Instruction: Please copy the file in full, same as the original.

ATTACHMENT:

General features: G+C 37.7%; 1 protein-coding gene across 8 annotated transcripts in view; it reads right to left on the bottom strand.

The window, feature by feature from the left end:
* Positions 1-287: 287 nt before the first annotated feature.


General features: G+C 37.7%; 1 protein-coding gene across 8 annotated transcripts in view; it reads right to left on the bottom strand.

The window, feature by feature from the left end:
* Positions 1-287: 287 nt before the first annotated feature.